By Jeff White
BLACKSBURG — On a cold, blustery afternoon in Southwest Virginia, UVa’s football team closed a trying season on a familiar note.
It has become a rite of autumn for Virginia Tech to beat its arch-rival in this sport, and the regular-season finale showed that the gap between the state’s ACC programs remains immense.
The 13th-ranked Hokies, held scoreless and without a first down for the first quarter, battered the Cavaliers thereafter. Only a late touchdown kept Virginia from getting shut out for the first time in four years as Tech romped 37-7 on Saturday before a sellout crowd of 66,233 at Lane Stadium.
Al Groh went 1-8 against the Hokies as UVa’s head coach. His successor, Mike London, is now 0-1, and he readily acknowledges Tech’s dominance in the series.
The win was the Hokies’ seventh straight over the Wahoos and 11th in the teams’ past 12 meetings.
“They’re the measuring stick right now,” said London, who was an assistant coach on the Virginia team that whipped the Hokies at Scott Stadium in 2003. “You’re humbled by the fact that that’s where you gotta go. But that’s what I aspire for our program to be: a team that wins games and consistently competes for championships.”
Tech (8-0, 10-2) closed the regular season with 10 consecutive victories and will represent the Coastal Division against Atlantic Division winner Florida State in next weekend’s ACC championship game at Charlotte, N.C.
Virginia finished 1-7 in ACC play and 4-8 overall — its third straight losing season and fourth in five years. The ‘Hoos have lost 13 consecutive games in November since whipping ACC rival Miami 48-0 at the Orange Bowl in 2007.
Sunday marks the start of a period during which college coaches can contact recruits. London knows that he must raise the talent level in UVa’s program, so don’t expect to find him watching NFL games as the weekend ends.
“My second season has just started,” London said. “It’s to get in the homes and get in the faces of those young men that we just talked about that have opportunities here, and continue to talk about the things that this school can offer them.
“I’ll be working tirelessly to make sure I attract the type of young men that can help us win on the field also.”
The 92nd game in a rivalry that dates to 1895 started inauspiciously for the Cavaliers. Tech’s Jayron Hosley returned the opening kickoff 50 yards to the UVa 49. After going out of bounds, he ran into and then bounced off Virginia senior Isaac Cain, who was watching the play from the sideline and had raised his arms as Hosley approached.
Cain was called for a personal foul — the first of the Cavaliers’ five penalties Saturday — and Tech’s drive started at the 34. Virginia’s defense stiffened, however, and the first of the Hokies’ three first-quarter three-and-outs followed.
The Cavaliers’ offense fared much better on its first possession, picking up three first downs — the first on a 19-yard pass from senior quarterback Marc Verica to senior tailback Keith Payne, the second on Verica’s 13-yard completion to sophomore tailback Perry Jones, the third on a 3-yard run by junior fullback Terence Fells-Danzer.
On third-and-5 from Tech’s 27, Verica scrambled for a 3-yard gain. London hasn’t shied away from bold moves this season, and he kept his offense on the field on fourth down. But a delay-of-game penalty foiled that plan, and Chris Hinkebein’s 46-yard field-goal attempt sailed well right of the goalposts.
Virginia’s first drive was notable not only for that blown opportunity. The 19-yard completion to Payne turned out to be the only one of the Cavaliers’ 12 third-down opportunities that they converted Saturday.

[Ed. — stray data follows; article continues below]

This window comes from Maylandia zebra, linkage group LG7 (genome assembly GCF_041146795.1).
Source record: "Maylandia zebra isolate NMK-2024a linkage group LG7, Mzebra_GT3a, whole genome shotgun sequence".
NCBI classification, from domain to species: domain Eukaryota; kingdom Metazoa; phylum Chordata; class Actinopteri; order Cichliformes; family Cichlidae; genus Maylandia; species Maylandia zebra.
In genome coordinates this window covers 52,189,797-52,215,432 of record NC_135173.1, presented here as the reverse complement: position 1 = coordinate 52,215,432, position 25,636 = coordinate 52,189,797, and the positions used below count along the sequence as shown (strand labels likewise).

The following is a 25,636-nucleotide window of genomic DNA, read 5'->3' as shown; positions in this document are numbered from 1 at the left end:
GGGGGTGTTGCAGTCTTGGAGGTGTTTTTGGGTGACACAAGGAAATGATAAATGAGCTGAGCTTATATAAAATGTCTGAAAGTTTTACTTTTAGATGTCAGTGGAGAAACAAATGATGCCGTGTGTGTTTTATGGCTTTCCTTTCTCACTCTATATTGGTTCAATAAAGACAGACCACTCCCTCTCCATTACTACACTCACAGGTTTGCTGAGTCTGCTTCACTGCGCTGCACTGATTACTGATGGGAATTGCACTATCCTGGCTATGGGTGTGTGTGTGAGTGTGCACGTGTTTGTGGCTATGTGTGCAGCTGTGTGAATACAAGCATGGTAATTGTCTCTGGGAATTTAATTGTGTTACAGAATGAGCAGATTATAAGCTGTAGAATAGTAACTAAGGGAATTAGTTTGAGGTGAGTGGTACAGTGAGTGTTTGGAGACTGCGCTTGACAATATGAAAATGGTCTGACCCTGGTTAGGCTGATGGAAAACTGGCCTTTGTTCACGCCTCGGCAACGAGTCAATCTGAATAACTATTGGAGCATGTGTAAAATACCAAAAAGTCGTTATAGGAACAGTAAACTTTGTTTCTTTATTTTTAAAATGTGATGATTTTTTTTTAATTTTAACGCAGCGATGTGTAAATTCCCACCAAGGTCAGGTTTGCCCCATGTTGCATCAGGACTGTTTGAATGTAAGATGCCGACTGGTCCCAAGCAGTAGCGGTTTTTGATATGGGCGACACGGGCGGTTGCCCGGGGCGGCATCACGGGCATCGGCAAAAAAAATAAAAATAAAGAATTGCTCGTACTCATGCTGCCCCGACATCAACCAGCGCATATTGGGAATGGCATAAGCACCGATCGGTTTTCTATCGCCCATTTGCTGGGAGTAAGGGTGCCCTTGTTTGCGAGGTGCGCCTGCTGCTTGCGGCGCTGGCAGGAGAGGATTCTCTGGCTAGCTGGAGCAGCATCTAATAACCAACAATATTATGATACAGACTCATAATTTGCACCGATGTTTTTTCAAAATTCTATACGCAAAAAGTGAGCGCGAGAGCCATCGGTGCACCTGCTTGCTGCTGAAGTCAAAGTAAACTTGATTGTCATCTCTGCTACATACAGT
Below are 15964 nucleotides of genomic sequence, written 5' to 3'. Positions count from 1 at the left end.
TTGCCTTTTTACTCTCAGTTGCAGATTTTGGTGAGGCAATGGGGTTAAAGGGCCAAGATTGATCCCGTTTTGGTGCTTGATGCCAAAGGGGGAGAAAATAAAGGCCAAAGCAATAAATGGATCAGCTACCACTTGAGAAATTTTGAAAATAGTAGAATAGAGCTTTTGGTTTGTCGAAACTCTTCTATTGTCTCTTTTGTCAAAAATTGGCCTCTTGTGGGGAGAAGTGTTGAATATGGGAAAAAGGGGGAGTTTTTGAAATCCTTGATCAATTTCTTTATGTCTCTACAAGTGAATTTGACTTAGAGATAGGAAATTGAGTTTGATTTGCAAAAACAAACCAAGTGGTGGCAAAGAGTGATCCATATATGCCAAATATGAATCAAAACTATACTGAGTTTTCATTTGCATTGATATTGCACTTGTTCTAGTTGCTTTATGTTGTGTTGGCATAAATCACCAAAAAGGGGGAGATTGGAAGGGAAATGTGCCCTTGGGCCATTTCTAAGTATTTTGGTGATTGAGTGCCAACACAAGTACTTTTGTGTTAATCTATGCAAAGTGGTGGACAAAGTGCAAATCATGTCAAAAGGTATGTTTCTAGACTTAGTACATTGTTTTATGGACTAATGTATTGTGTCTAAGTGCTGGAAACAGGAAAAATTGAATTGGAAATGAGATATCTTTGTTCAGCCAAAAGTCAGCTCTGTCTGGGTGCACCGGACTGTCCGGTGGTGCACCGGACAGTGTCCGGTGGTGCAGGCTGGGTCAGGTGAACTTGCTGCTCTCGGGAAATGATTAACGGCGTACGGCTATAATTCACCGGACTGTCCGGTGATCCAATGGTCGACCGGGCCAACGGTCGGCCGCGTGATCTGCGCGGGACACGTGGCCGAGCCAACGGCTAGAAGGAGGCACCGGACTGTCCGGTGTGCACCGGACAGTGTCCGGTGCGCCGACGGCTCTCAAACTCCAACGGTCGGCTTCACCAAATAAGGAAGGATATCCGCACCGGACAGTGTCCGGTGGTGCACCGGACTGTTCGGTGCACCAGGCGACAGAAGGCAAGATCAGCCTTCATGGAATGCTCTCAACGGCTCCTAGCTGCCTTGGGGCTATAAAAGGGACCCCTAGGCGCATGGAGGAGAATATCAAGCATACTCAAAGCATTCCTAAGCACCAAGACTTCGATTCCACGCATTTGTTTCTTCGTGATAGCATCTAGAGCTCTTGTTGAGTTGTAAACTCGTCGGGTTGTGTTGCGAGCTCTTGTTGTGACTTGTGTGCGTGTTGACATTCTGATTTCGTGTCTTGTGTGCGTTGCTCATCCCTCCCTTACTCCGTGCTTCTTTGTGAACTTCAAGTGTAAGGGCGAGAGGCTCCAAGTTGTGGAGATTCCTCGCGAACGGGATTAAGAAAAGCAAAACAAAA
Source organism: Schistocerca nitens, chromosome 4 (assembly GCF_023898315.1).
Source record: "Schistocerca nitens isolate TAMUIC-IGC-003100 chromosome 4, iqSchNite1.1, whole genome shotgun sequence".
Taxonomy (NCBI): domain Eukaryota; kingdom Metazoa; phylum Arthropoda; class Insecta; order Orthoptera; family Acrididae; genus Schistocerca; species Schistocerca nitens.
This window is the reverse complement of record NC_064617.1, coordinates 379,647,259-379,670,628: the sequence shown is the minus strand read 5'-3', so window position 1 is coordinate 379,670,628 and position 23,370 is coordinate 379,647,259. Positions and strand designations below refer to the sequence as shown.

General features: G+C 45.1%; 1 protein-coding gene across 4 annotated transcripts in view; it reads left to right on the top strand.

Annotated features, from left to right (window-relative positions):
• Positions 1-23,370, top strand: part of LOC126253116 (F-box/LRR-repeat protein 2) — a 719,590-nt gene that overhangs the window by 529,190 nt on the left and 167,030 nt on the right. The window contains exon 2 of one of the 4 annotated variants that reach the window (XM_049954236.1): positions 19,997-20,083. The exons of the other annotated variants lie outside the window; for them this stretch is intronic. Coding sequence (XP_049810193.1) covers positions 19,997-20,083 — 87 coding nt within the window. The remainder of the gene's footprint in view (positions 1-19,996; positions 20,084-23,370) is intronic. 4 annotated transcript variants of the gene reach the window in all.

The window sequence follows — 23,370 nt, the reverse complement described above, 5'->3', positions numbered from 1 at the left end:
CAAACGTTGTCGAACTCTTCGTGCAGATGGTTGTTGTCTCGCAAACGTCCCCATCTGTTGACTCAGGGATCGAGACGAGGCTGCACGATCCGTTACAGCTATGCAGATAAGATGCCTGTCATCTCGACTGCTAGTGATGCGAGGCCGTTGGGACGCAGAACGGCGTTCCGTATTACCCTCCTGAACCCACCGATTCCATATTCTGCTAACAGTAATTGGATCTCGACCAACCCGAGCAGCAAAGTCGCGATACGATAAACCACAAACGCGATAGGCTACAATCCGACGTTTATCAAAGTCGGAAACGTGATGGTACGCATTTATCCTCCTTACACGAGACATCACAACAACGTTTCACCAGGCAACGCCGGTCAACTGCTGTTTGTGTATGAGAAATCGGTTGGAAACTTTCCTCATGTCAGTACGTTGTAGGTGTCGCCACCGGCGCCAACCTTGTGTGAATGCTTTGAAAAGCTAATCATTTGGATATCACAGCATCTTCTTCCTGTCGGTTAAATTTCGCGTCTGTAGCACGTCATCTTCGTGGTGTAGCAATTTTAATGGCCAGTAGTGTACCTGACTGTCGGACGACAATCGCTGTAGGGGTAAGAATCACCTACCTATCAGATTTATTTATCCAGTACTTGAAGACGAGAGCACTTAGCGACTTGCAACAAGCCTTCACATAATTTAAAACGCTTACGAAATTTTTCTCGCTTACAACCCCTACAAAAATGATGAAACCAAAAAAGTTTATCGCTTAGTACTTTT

UVa went three-and-out on its second possession. Its third ended in disaster. On second-and-17 from Virginia’s 8, Verica threw a pass that was intended for Dontrelle Inman.
The ball didn’t come close to the senior wideout. It went to Tech safety Eddie Whitley, who returned the interception 19 yards to the Cavaliers’ 5. On the next play, Hokies tailback Ryan Williams bulled into the end zone for the first of his two touchdowns.
“It’s a turning point, particularly when the ball ends up on the 5-yard line,” London said of Verica’s 14th interception of the season. “Obviously it hurts, that momentum swing, and you can’t do things like that on the road, particularly playing here. So they capitalized on an errant throw, and we weren’t able to stop them or at least try to create a field-goal situation.
“That’s the going back and forth between where we want to be as a team and how much more we have to be mature and how much better we have to play to maybe create a field-goal situation and not give up six points, even though it’s on the 5-yard line.”
Offensive coordinator Bill Lazor said: “It was a tough place to turn it over. I know exactly what we were doing, and Marc was trying to throw the thing on time. He was obviously trying to throw it just to the right spot, and Dontrelle was open, and they just weren’t 100 percent together.”
Lazor said he would need to watch the videotape to know exactly what went wrong, but “I know the play well, and I know when it misses outside. It’s not like I’ve never seen that happen before. You just hope that it hits the dirt and not the safety or whoever caught it.”
The Hokies didn’t turn the ball over Saturday. Still, the game didn’t get away from the ‘Hoos until the second half. It was 7-0 early in the second quarter when UVa gambled on fourth-and-2 from its 45. Jimmy Howell lined up to punt. Instead of kicking, however, Howell caught Danny Aiken’s snap and threw a pass to tight end Colter Phillips, whom a swarm of Tech defenders stopped about six inches short of the first down.
Earlier in the season, Howell had thrown a touchdown pass to Trey Womack on a fake punt, and twice Virginia had turned fake field goals into TDs. But this trickery didn’t fool the Hokies, and they held on another pivotal play late in the first half.